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No Doubt Earth's Ice is Melting


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No Doubt Earth's Ice is Melting



For nearly 50 years, Greenland`s Jakobshavn glacier inched inexorably toward the sea at a stable and non-threatening rate.



During the same time period, glaciers in Alaska, in Patagonia and Antarctica proceeded steadily at well-established rates. The polar ice cap that lay over most of the Arctic Ocean during winter remained essentially unbroken. Snowcaps atop mountain ranges such as Europe`s Alps and even Africa`s Mount Kilimanjaro stood solid and predictable.



During the late 1990s, for three years in a row the perennial Arctic ice cover dropped to its lowest volumes in recorded history, according to Josefino Comiso, also a senior researcher at Goddard.



The phenomenon is worrisome because it is the type that can fall into a feedback mechanism. As more and more open water appears in the Arctic Ocean, it absorbs more solar heat, which carries over into the winter, leading to an earlier melt the following year and thinner ice during the winter.



In addition, "most of the warming is taking place in the western Arctic," Comiso said.



For hundreds of years, explorers and entrepreneurs alike have dreamed about the advantages of a Northwest Passage through the Arctic Ocean that would allow a much-faster passage between Europe and Asia.



Even as recently as the late 1960s, the only possibility of making that passage -- even during summer -- was by using massive icebreaking ships. Exxon even experimented with the Manhattan, an icebreaking supertanker that was supposed to carry oil from Alaska`s North Slope to U.S. East Coast ports. After one voyage, the company mothballed the idea as uneconomical and potentially too dangerous.



Comiso said the Northwest Passage soon may be a reality during the summer.



The summer of "1998 was almost ice free," he said.



Perhaps the biggest source of worry is the western Antarctic, however.



There, according to Theodore Scambos, with the University of Colorado`s National Snow and Ice Data Center in Boulder, a major portion of the western Antarctic ice shelf is showing signs of collapsing.



The shelf is already dumping about 60 cubic miles (250 cubic kilometers) of ice into the ocean each year, with only about 40 percent of that volume replaced by snow. Right now, Scambos said, along the Western Antarctic Peninsula, the glaciers are moving at rates three times to eight times faster than normal.



This acceleration -- the phrase "creeping at a glacial pace" might have to be abandoned -- is particularly disturbing.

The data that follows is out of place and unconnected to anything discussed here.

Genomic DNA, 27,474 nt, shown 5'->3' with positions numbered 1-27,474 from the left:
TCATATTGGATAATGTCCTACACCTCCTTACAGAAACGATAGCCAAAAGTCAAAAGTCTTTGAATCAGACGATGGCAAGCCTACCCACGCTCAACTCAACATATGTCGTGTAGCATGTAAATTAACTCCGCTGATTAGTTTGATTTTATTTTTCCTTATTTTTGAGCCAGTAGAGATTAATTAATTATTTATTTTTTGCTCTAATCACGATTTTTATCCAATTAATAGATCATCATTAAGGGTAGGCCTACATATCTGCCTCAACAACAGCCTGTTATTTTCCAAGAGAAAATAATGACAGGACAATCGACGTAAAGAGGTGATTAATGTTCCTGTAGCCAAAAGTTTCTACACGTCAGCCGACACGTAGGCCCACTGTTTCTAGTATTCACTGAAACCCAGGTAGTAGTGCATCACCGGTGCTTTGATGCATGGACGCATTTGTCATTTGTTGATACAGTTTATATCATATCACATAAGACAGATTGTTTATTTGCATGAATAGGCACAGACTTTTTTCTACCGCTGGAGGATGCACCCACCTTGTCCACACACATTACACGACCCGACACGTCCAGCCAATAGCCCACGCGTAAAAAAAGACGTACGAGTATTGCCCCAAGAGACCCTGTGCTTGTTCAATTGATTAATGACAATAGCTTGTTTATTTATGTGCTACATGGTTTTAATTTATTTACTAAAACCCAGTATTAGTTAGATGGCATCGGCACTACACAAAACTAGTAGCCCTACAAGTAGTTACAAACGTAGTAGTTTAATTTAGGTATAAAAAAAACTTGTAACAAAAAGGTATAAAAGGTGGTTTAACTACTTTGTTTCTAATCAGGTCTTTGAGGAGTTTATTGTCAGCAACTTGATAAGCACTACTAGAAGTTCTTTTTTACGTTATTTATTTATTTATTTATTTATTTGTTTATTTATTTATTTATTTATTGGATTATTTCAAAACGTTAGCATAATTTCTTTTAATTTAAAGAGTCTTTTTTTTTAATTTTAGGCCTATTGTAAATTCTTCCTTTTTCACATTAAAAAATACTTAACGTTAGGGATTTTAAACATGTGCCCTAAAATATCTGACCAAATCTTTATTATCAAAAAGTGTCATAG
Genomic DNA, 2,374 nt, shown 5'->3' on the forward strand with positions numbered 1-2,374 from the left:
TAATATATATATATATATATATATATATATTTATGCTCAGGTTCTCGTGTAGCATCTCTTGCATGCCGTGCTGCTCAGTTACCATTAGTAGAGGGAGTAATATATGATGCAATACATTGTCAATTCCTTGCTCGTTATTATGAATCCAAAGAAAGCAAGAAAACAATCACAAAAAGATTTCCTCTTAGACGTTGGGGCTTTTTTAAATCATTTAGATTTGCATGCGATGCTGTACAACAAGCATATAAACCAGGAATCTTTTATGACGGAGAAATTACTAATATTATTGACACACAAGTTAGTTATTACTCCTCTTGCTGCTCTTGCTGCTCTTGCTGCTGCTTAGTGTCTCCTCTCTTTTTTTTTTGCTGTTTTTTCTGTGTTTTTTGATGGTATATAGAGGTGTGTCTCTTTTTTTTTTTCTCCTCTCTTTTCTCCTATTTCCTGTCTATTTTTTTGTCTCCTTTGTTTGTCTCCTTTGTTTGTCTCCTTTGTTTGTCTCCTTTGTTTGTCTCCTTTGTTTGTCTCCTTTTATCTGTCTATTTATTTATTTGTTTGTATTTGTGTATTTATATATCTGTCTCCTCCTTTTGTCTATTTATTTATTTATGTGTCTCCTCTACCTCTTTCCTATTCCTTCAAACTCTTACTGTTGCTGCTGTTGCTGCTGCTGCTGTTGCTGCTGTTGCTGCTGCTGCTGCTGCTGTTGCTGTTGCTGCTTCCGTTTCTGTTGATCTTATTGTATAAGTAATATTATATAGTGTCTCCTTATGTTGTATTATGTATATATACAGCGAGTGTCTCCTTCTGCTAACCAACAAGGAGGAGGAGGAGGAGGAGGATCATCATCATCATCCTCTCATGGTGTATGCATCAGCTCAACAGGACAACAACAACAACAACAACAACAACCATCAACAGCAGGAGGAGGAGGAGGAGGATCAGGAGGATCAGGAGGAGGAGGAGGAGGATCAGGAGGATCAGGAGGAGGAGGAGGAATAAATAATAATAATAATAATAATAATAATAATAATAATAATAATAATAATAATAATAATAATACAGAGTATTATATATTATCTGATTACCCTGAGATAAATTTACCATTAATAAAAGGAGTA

When Arctic ice melts, it affects sea level only in a limited way because the ice already is floating in the ocean. There is some elevation because warmer temperatures cause the water`s volume to expand slightly, but generally sea level remains stable regardless of what happens to Arctic sea ice.



Ice dumped into the oceans from glaciers is another story. In 2001, the Intergovernmental Panel on Climate Change estimated that sea-level rise in this century would average between 0.2 millimeters and 0.4 millimeters per year due to melting. Over the past four years, however, the glacial acceleration is causing ocean levels to elevate by up to 2 millimeters per year -- already several times greater than the IPCC estimate.



Abdalati noted the glaciers have been melting at this relatively furious pace for only a few years, so at this point it is not possible to predict what will happen. He cautioned, however, that where the data on the melting can be compared with long-term climate data, "all of these changes seem to be accelerating."



Chief among such correlations, he said, are the links between ice-sheet melting and sea-level rise.



"It is happening quicker than we thought -- in some cases the responses have been within months," Abdalati said. The data "clearly indicate previous estimates (of sea-level rise) are being outpaced."



The aim now, he said, is to increase understanding of the phenomena as quickly as possible and to place a high priority on the research.



Toward that end, he added, "we`ll hopefully refine (the estimates) in the coming years, but we`ve got a lot of people working on it."




No more. In all these cases, things have begun changing and scientists are becoming more and more worried.



Global warming, despite mounting evidence, remains a contentious political issue, but this is one warming-related phenomenon that has become incontrovertible.



In some instances, the rate of glacial creep has increased up to eightfold. More worrisome, the change has occurred in a breathtakingly short time -- since 2000.



"This is phenomenal," said Waleed Abdalati, a senior research at NASA`s Goddard Space Flight Center in Greenbelt, Md.



Abdalati and colleagues briefed reporters about their new findings at the American Geophysical Union`s annual meeting.



Jakobshavn already was the world`s fastest-moving glacier when its pace, during the last half of the 20th century, as about 4 miles (7 kilometers) per year. Now, latest satellite and airborne laser data show its flow has increased -- over the last four years -- to 10 miles (13 kilometers) per year.



Though less dramatic, similar significant changes have occurred in glaciers all over the world.



The ice-cap situation parallels the changes in the glaciers.






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